Easter wasn’t always Easter Sunday, either. For the first few centuries of Christianity, the Resurrection was celebrated on various days of the week. It was Constantine, the Roman emperor who converted to Christianity and made it the religion of the land, who helped move the Resurrection celebration to Sunday.
In the year 325 A.D., Constantine convened the Council of Nicaea, which determined numerous matters within Christianity. The council decided that Easter should be celebrated on the first Sunday after the first full moon following the first day of spring.
This is why some years, Easter is in late March — like this year, or late in April, or somewhere in between during other years.
There is an Easter legend of the small but beautiful dogwood tree. In the days of Christ, this legend tells, the dogwood tree grew as thick, as tall, and as mighty as the oak. Its wood was perfect for building and carpentry.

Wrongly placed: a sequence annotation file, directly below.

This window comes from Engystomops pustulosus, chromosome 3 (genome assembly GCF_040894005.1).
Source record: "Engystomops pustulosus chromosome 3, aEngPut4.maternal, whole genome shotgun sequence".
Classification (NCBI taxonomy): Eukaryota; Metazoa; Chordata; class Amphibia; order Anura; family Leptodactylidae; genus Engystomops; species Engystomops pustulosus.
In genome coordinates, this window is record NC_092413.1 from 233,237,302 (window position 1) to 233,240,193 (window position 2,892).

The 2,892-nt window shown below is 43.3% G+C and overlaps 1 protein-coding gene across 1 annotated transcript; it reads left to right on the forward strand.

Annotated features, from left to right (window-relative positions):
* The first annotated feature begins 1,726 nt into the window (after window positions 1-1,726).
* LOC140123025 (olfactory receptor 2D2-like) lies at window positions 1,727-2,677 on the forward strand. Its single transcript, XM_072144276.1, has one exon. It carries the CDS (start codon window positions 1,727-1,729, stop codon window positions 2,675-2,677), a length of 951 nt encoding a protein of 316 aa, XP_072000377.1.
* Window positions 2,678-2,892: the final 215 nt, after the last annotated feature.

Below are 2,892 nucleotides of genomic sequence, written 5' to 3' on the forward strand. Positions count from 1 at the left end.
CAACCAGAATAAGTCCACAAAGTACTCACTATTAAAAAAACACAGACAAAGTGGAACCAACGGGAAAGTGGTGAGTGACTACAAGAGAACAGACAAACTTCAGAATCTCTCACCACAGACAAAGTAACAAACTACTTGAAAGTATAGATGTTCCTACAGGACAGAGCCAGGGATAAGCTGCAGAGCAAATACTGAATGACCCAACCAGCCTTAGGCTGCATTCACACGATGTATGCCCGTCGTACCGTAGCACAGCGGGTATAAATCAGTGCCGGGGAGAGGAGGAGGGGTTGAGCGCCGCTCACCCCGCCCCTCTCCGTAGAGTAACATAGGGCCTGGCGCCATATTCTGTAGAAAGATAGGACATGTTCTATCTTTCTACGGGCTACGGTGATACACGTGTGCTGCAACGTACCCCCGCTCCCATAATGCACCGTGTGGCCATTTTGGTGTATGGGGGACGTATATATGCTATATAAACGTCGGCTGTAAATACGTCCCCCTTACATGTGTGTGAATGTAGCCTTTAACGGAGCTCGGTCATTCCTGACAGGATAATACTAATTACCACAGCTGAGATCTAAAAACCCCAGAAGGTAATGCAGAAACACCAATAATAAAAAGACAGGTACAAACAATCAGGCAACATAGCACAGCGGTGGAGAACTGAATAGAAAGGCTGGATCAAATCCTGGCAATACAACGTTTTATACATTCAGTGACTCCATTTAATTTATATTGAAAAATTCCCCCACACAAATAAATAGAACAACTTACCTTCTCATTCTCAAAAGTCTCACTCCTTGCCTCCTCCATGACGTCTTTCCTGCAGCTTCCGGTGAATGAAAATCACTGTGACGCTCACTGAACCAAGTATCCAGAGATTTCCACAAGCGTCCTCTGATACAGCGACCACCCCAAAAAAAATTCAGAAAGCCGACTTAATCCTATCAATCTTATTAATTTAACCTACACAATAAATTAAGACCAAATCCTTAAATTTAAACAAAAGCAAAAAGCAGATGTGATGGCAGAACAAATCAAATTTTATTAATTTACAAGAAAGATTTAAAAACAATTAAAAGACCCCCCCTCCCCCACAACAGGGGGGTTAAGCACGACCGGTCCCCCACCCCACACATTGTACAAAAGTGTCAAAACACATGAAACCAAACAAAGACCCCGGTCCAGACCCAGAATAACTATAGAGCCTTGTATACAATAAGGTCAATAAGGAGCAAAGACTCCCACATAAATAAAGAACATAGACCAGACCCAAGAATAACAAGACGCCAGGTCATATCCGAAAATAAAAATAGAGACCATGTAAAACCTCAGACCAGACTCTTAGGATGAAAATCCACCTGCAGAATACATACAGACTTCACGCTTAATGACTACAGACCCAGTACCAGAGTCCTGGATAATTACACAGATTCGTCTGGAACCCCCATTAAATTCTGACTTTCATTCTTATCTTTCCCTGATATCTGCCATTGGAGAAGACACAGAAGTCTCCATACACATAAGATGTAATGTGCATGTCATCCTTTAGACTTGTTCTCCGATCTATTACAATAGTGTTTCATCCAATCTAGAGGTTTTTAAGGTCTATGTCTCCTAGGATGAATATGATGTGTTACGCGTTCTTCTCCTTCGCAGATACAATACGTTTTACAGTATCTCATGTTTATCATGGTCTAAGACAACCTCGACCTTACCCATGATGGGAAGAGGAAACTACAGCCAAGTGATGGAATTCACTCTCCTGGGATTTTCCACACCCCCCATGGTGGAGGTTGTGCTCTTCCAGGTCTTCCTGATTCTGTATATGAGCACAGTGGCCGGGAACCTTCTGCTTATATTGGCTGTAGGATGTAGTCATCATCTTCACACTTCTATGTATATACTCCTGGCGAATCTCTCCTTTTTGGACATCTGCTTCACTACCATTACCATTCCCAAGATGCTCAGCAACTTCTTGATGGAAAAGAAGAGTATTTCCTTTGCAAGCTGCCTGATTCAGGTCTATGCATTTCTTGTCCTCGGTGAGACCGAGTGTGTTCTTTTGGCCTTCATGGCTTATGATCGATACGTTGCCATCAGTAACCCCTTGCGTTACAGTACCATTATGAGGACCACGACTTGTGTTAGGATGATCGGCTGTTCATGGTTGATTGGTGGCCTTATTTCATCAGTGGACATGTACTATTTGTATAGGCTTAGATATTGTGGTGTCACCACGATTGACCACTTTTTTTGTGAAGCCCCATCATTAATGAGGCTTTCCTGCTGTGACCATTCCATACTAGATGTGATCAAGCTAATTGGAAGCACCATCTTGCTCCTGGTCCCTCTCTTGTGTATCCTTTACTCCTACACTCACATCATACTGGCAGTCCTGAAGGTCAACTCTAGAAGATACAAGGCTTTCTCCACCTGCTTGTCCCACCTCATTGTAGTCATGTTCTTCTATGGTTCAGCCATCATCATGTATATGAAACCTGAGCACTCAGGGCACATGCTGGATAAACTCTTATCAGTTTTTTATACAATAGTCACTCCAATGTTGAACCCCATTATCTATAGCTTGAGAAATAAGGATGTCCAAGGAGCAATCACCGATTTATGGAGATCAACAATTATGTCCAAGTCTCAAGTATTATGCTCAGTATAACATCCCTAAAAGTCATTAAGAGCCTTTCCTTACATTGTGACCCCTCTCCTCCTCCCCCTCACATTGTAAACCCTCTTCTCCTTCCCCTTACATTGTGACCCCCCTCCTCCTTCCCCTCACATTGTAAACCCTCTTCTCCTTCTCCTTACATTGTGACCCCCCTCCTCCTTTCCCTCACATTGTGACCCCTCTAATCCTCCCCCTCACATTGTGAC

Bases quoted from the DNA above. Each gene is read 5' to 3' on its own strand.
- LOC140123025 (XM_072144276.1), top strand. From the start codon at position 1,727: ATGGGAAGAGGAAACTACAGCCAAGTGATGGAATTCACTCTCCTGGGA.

Its wood was perfect for the Roman capital punishment of crucifixion. Romans used the wood of the dogwood tree for making solid crosses.
So, the tale goes, that a maker of crosses learned that he was to build a cross for a man whom many called the King of the Jews.
He ordered the wood be cut from an especially large dogwood.
The wood was so heavy and thick that the battered muscles of Jesus could not bear its weight as he walked to Golgotha, and Simon had to carry it for Him to Calvary.
In Jesus’ passing, the crossmaker discovered that his mighty dogwood trees had been diminished. Their strong, thick wood reduced to thin, gnarled trunks and limbs. Wood from dogwood trees would never bear such a burden again, but they would bear beautiful blossoms. White flowers, with red markings, which some say still to this day represent the bloodstains on that old, rugged cross of dogwood.